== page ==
Knowing when you should clean your guns is almost as important as knowing how to clean them. It depends on what type of gun you have, though. You also need to factor in the age of the gun, how often you use it, and the type of ammo.
In general, it’s best if you clean a gun each time after using it. Do it within the week of shooting or as soon as you can.
You don’t need to deep clean it; at the least, clean the gun barrels to dissolve carbon fouling. This will prevent carbon buildup, which might affect the cycling of your gun.
For hunting firearms, you may have to clean it if you bring it out with you if you didn’t fire it. The humidity, wet surroundings, and dirt can still get its way inside.
For carry guns, you have to deep clean it at least once a month. The guns in storage will do well even with cleaning quarterly or twice a year.
Inspect your guns more often, though, to make sure they’re still good enough to fire at a moment’s notice.
8. Learn How to Clean Your Guns
Next comes the actual process of cleaning your guns. Not sure how to do it? Consult the manual or, again, look for a YouTube video.
One important tip, though: don’t use too much lubricant. One drop is often all you need to lubricate everything that needs it. You only need a light coating because lubricants are sticky; if you use too much, debris will stick.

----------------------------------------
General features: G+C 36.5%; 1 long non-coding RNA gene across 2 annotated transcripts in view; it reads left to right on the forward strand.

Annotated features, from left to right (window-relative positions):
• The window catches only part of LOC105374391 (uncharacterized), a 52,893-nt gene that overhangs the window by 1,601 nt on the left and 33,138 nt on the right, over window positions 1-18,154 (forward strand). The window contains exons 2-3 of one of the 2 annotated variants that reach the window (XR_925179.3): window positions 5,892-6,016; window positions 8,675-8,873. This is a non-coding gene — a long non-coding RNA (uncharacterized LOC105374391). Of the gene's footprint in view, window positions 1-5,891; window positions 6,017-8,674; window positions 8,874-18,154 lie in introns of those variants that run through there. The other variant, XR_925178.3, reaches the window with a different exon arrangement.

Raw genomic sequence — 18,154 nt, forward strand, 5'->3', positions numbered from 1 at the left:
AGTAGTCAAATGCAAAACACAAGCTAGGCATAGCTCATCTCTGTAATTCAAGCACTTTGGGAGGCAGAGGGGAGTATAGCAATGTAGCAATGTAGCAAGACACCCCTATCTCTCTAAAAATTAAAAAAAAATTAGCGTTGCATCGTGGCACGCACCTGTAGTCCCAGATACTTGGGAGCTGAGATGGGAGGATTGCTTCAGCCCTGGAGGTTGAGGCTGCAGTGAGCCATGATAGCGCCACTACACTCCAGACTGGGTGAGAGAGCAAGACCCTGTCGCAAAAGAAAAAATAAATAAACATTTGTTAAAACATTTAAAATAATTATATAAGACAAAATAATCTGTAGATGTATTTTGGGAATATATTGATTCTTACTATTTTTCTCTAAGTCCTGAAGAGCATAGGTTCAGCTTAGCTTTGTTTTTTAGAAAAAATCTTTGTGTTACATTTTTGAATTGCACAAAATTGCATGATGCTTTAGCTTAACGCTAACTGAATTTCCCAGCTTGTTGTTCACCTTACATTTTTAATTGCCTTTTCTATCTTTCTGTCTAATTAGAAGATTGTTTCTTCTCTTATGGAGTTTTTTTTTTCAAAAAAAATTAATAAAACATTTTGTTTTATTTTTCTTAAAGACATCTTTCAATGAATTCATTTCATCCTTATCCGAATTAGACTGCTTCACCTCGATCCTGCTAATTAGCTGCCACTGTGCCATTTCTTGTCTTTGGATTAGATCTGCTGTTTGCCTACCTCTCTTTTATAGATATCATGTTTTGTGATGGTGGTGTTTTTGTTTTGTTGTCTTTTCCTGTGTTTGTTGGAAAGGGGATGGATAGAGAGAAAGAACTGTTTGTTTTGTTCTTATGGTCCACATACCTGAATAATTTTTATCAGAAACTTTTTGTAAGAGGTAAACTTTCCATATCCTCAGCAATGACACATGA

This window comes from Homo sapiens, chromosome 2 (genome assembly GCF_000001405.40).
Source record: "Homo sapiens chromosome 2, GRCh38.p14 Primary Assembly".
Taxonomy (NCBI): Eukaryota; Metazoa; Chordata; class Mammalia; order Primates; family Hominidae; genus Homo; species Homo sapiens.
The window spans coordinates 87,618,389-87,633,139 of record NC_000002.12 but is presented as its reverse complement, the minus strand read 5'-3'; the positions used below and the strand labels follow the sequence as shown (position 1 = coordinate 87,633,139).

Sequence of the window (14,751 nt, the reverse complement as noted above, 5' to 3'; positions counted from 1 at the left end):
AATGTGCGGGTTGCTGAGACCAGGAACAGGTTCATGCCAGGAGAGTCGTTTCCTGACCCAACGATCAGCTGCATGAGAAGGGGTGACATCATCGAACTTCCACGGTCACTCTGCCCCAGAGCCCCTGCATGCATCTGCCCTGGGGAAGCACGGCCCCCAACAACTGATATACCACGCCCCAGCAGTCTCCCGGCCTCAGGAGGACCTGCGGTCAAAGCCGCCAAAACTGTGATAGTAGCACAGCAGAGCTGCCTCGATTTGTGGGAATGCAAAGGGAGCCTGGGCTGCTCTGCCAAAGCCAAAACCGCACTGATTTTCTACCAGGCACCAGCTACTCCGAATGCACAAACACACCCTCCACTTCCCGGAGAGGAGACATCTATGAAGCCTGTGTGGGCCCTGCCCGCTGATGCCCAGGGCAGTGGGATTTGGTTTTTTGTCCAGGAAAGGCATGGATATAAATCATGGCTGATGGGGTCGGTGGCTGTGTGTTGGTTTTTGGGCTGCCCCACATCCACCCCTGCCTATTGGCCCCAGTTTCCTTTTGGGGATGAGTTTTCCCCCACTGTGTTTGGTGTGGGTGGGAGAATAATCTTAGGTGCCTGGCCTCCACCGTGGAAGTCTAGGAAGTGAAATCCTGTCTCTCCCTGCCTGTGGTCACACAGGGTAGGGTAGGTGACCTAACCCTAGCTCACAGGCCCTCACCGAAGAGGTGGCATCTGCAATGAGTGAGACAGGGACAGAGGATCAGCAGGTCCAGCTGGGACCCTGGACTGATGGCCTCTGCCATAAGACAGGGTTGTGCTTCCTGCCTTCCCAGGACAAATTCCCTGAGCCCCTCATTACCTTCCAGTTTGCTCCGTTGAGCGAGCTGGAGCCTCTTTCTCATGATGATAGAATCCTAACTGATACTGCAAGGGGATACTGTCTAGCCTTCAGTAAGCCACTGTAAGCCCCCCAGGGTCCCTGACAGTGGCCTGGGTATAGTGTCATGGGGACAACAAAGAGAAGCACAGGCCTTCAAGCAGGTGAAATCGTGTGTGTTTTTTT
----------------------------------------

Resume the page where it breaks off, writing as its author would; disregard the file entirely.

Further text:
This is also true for the protective coating. Rub it on and then wipe it away, no matter what type of coating you choose.
9. Take Your Time Cleaning Guns
Cleaning one gun isn’t too time-consuming. On average, a handgun will take you about 30 minutes or so. Of course, you’ll spend more time on bigger and more complex firearms.
Still, you shouldn’t time your cleaning process. It’s far more important to get to all the crevices of your firearm rather than following a certain amount of time.
Taking longer is always better than finishing faster than expected. If you do only have 30 minutes to spare, make sure each minute of those is well-spent.
10. Function Test Your Gun Before Storing It
Once you’re done cleaning, it’s time to reassemble your gun. You might have to refer to the manual again to make sure you’re putting everything back to where they’re supposed to be.
If there’s some piece you left out, disassemble and reassemble again, looking closely at the manual or a YouTube video this time.
Then, you also have to make sure that the gun is still working after you clean it. Do a function test, which checks if there’s something that catches or prevents the firearm from firing.
The gun should still be empty with a safe backstop. Then, pull the trigger to see if it’s working as it should be. The trigger should also reset when you rack the slide.
Handle Your Guns Safely
Guns can be dangerous in the hands of an inexperienced person. While many people use it for protection, the same gun can harm them if they’re not careful in handling it.
That’s why the most important tip to cleaning guns is to do it in the safest way possible.
Of course, you shouldn’t stop with learning how to clean your gun. For more gun maintenance and safety tips, feel free to read more of our informative guides right here, today!